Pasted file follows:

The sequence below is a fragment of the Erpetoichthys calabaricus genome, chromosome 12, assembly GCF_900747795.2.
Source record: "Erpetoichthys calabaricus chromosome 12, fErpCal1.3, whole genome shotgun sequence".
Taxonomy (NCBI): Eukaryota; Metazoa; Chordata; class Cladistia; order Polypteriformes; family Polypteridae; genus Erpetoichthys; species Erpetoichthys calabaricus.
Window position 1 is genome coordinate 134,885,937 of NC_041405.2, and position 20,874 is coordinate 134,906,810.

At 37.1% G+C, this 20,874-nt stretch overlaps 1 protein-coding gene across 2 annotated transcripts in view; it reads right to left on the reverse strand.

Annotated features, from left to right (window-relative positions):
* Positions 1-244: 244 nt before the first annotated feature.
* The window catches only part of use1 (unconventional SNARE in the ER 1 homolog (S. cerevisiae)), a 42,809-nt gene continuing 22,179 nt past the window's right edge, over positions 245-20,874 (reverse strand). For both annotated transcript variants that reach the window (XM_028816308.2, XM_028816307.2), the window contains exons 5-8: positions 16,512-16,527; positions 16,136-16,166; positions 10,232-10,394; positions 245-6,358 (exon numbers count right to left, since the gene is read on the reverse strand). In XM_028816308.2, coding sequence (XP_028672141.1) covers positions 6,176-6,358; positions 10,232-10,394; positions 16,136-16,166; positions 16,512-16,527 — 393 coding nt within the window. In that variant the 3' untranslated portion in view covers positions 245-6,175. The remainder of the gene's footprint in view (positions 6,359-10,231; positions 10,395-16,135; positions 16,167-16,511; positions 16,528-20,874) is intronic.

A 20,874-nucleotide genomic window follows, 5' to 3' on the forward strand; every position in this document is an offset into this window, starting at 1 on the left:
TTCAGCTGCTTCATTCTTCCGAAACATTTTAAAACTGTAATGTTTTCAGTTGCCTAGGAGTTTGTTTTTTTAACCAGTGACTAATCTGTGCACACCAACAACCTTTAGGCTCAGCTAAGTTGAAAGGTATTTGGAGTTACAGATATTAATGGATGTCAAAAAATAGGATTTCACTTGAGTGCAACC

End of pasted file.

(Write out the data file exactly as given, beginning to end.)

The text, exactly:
The sequence below is a fragment of the Erpetoichthys calabaricus genome, chromosome 12, assembly GCF_900747795.2.
Source record: "Erpetoichthys calabaricus chromosome 12, fErpCal1.3, whole genome shotgun sequence".
Taxonomy (NCBI): Eukaryota; Metazoa; Chordata; class Cladistia; order Polypteriformes; family Polypteridae; genus Erpetoichthys; species Erpetoichthys calabaricus.
Window position 1 is genome coordinate 134,885,937 of NC_041405.2, and position 20,874 is coordinate 134,906,810.

At 37.1% G+C, this 20,874-nt stretch overlaps 1 protein-coding gene across 2 annotated transcripts in view; it reads right to left on the reverse strand.

Annotated features, from left to right (window-relative positions):
* Positions 1-244: 244 nt before the first annotated feature.
* The window catches only part of use1 (unconventional SNARE in the ER 1 homolog (S. cerevisiae)), a 42,809-nt gene continuing 22,179 nt past the window's right edge, over positions 245-20,874 (reverse strand). For both annotated transcript variants that reach the window (XM_028816308.2, XM_028816307.2), the window contains exons 5-8: positions 16,512-16,527; positions 16,136-16,166; positions 10,232-10,394; positions 245-6,358 (exon numbers count right to left, since the gene is read on the reverse strand). In XM_028816308.2, coding sequence (XP_028672141.1) covers positions 6,176-6,358; positions 10,232-10,394; positions 16,136-16,166; positions 16,512-16,527 — 393 coding nt within the window. In that variant the 3' untranslated portion in view covers positions 245-6,175. The remainder of the gene's footprint in view (positions 6,359-10,231; positions 10,395-16,135; positions 16,167-16,511; positions 16,528-20,874) is intronic.

A 20,874-nucleotide genomic window follows, 5' to 3' on the forward strand; every position in this document is an offset into this window, starting at 1 on the left:
TTCAGCTGCTTCATTCTTCCGAAACATTTTAAAACTGTAATGTTTTCAGTTGCCTAGGAGTTTGTTTTTTTAACCAGTGACTAATCTGTGCACACCAACAACCTTTAGGCTCAGCTAAGTTGAAAGGTATTTGGAGTTACAGATATTAATGGATGTCAAAAAATAGGATTTCACTTGAGTGCAACC